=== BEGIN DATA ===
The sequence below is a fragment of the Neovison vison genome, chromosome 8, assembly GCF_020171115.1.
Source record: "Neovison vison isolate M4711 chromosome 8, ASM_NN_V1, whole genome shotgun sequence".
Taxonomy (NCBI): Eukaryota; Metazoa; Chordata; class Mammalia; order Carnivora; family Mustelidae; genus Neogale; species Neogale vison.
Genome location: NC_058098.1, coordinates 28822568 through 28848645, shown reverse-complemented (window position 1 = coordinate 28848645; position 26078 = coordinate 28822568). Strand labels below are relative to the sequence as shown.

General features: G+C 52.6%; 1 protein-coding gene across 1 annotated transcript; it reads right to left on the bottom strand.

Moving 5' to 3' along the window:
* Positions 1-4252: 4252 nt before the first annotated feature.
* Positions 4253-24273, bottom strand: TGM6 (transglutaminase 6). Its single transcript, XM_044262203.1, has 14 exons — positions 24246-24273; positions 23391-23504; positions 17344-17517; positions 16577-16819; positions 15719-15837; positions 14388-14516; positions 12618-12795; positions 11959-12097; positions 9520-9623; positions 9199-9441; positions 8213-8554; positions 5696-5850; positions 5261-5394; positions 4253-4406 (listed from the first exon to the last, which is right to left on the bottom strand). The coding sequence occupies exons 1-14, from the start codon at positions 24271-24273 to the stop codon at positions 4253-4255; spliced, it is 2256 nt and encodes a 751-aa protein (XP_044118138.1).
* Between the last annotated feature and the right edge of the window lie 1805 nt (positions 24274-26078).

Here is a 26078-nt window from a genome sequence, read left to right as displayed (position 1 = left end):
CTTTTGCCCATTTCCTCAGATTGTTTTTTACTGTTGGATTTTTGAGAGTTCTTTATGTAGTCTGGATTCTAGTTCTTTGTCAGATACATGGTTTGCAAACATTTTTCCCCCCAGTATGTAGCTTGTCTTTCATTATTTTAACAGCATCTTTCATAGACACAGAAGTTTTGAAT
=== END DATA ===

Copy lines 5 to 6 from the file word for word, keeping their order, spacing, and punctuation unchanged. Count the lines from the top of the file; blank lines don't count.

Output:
General features: G+C 52.6%; 1 protein-coding gene across 1 annotated transcript; it reads right to left on the bottom strand.

Moving 5' to 3' along the window: